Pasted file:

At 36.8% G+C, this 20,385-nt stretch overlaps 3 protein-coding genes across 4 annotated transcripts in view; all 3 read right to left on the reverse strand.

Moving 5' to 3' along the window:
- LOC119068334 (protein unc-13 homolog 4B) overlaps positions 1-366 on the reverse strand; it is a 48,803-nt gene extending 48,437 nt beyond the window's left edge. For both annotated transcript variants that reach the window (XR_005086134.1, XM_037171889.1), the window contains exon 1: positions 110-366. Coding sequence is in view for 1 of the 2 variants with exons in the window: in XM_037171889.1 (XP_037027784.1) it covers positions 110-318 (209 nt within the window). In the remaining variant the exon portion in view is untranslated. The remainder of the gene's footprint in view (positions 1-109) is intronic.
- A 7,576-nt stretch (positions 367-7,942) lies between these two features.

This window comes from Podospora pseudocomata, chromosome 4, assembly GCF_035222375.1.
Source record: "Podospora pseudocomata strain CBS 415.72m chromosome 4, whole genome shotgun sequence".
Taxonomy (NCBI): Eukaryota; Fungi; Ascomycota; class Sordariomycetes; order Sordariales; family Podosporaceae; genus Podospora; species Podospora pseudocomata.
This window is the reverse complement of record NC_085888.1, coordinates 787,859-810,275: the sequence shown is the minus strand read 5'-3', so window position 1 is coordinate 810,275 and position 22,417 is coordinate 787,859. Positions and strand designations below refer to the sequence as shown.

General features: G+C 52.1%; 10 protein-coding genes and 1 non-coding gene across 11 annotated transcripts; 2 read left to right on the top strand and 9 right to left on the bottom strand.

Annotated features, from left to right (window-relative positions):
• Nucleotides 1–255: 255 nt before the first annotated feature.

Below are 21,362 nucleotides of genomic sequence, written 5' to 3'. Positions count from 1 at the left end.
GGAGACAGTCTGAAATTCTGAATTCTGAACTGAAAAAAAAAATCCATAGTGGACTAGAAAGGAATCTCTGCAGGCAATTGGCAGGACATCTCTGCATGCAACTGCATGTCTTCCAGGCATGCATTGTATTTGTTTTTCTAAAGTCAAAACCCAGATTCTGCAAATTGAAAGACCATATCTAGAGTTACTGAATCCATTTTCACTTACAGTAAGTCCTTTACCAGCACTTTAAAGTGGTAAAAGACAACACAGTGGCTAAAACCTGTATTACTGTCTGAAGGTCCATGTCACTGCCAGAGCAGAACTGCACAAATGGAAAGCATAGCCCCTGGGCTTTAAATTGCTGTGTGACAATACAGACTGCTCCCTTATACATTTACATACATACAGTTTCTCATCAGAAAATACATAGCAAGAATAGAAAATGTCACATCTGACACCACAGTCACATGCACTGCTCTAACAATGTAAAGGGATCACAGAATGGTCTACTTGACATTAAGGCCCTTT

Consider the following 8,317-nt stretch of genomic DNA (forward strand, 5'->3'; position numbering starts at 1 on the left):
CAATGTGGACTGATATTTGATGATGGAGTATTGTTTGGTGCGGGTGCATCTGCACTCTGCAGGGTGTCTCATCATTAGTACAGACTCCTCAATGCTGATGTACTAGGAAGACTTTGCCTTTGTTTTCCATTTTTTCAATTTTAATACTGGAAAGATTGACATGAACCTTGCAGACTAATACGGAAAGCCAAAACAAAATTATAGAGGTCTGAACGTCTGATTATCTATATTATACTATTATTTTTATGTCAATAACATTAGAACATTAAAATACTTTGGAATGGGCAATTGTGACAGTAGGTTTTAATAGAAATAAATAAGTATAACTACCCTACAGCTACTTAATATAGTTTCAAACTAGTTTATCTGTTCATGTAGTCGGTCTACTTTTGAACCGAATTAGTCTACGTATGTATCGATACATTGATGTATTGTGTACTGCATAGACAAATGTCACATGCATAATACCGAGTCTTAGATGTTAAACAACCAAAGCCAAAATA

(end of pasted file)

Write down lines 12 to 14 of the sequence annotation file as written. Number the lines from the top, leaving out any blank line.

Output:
Below are 21,362 nucleotides of genomic sequence, written 5' to 3'. Positions count from 1 at the left end.
GGAGACAGTCTGAAATTCTGAATTCTGAACTGAAAAAAAAAATCCATAGTGGACTAGAAAGGAATCTCTGCAGGCAATTGGCAGGACATCTCTGCATGCAACTGCATGTCTTCCAGGCATGCATTGTATTTGTTTTTCTAAAGTCAAAACCCAGATTCTGCAAATTGAAAGACCATATCTAGAGTTACTGAATCCATTTTCACTTACAGTAAGTCCTTTACCAGCACTTTAAAGTGGTAAAAGACAACACAGTGGCTAAAACCTGTATTACTGTCTGAAGGTCCATGTCACTGCCAGAGCAGAACTGCACAAATGGAAAGCATAGCCCCTGGGCTTTAAATTGCTGTGTGACAATACAGACTGCTCCCTTATACATTTACATACATACAGTTTCTCATCAGAAAATACATAGCAAGAATAGAAAATGTCACATCTGACACCACAGTCACATGCACTGCTCTAACAATGTAAAGGGATCACAGAATGGTCTACTTGACATTAAGGCCCTTT

Consider the following 8,317-nt stretch of genomic DNA (forward strand, 5'->3'; position numbering starts at 1 on the left):